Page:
Turning up the volume on the property view of sound

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Abstract
In the present article, I show that sounds are properties that are not physical in a narrow sense. First, I argue that sounds are properties using Moorean style arguments and defend this property view from various arguments against it that make use of salient disanalogies between sounds and colors. The first disanalogy is that we talk of objects making sounds but not of objects making colors. The second is that we count and quantify over sounds but not colors. The third is that sounds can survive qualitative change in their auditory properties, but colors cannot survive change in their chromatic properties. Next, I provide a taxonomy of property views of sound. As the property view of sound has been so rarely discussed, many of the views available have never been articulated. My taxonomy will articulate these views and how they are related to one another. I taxonomize sounds according to three characteristics: dispositional/non-dispositional, relational/non-relational, and reductive/non-reductive. Finally, mirroring a popular argument in the color literature, I argue that physical views in the narrow sense are unable to accommodate the similarity and difference relations in which sounds essentially stand. I end replying to three objections.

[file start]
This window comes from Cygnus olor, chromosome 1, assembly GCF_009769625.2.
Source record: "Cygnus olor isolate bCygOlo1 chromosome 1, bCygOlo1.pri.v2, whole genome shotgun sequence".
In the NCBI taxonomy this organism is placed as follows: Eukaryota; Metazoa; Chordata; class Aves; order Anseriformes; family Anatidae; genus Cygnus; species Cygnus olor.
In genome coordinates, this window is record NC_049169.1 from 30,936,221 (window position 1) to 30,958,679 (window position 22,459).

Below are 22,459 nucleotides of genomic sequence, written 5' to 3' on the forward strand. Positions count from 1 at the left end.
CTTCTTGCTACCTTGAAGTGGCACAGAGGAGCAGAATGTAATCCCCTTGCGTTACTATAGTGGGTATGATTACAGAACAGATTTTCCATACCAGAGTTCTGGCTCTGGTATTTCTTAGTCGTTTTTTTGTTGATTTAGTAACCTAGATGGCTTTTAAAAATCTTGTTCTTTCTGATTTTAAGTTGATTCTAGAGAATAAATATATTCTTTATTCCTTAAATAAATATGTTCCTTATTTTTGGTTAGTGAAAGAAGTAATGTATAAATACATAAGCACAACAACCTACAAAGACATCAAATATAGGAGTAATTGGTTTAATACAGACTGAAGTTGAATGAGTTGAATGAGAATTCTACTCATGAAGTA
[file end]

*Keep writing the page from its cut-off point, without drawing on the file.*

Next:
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2017
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PhilPapers/Archive ID
ROBTUT-2
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First archival date: 2016-03-06
Latest version: 9 (2016-03-24)
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References found in this work BETA
Laws in Nature.Mumford, Stephen
On What Grounds What.Schaffer, Jonathan

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2016-03-06

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